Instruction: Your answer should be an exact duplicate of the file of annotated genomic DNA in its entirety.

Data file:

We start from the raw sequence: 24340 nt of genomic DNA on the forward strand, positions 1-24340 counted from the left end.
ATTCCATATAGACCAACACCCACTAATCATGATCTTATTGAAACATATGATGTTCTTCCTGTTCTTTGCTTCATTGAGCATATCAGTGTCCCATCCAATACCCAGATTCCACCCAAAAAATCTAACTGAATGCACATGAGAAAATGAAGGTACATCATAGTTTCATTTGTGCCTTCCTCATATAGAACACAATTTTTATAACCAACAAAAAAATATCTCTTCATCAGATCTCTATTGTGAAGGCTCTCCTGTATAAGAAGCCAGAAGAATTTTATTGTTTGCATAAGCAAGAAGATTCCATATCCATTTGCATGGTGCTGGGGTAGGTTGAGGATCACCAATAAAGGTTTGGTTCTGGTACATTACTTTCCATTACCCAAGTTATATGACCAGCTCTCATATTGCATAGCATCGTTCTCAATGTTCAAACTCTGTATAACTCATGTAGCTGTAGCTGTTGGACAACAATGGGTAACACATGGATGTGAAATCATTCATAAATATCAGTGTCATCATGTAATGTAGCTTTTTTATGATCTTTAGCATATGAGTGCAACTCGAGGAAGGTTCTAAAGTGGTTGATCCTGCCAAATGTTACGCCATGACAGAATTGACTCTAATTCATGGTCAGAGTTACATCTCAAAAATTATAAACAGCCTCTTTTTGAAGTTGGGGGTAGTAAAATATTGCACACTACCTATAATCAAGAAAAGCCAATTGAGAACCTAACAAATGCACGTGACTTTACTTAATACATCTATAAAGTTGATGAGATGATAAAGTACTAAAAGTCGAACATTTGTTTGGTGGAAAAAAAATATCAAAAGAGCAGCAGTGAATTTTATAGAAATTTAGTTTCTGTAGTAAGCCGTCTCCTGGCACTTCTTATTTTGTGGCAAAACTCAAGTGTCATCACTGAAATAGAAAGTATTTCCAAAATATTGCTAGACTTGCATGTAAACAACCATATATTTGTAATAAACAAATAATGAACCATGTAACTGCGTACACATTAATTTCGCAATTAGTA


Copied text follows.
We start from the raw sequence: 24340 nt of genomic DNA on the forward strand, positions 1-24340 counted from the left end.
ATTCCATATAGACCAACACCCACTAATCATGATCTTATTGAAACATATGATGTTCTTCCTGTTCTTTGCTTCATTGAGCATATCAGTGTCCCATCCAATACCCAGATTCCACCCAAAAAATCTAACTGAATGCACATGAGAAAATGAAGGTACATCATAGTTTCATTTGTGCCTTCCTCATATAGAACACAATTTTTATAACCAACAAAAAAATATCTCTTCATCAGATCTCTATTGTGAAGGCTCTCCTGTATAAGAAGCCAGAAGAATTTTATTGTTTGCATAAGCAAGAAGATTCCATATCCATTTGCATGGTGCTGGGGTAGGTTGAGGATCACCAATAAAGGTTTGGTTCTGGTACATTACTTTCCATTACCCAAGTTATATGACCAGCTCTCATATTGCATAGCATCGTTCTCAATGTTCAAACTCTGTATAACTCATGTAGCTGTAGCTGTTGGACAACAATGGGTAACACATGGATGTGAAATCATTCATAAATATCAGTGTCATCATGTAATGTAGCTTTTTTATGATCTTTAGCATATGAGTGCAACTCGAGGAAGGTTCTAAAGTGGTTGATCCTGCCAAATGTTACGCCATGACAGAATTGACTCTAATTCATGGTCAGAGTTACATCTCAAAAATTATAAACAGCCTCTTTTTGAAGTTGGGGGTAGTAAAATATTGCACACTACCTATAATCAAGAAAAGCCAATTGAGAACCTAACAAATGCACGTGACTTTACTTAATACATCTATAAAGTTGATGAGATGATAAAGTACTAAAAGTCGAACATTTGTTTGGTGGAAAAAAAATATCAAAAGAGCAGCAGTGAATTTTATAGAAATTTAGTTTCTGTAGTAAGCCGTCTCCTGGCACTTCTTATTTTGTGGCAAAACTCAAGTGTCATCACTGAAATAGAAAGTATTTCCAAAATATTGCTAGACTTGCATGTAAACAACCATATATTTGTAATAAACAAATAATGAACCATGTAACTGCGTACACATTAATTTCGCAATTAGTA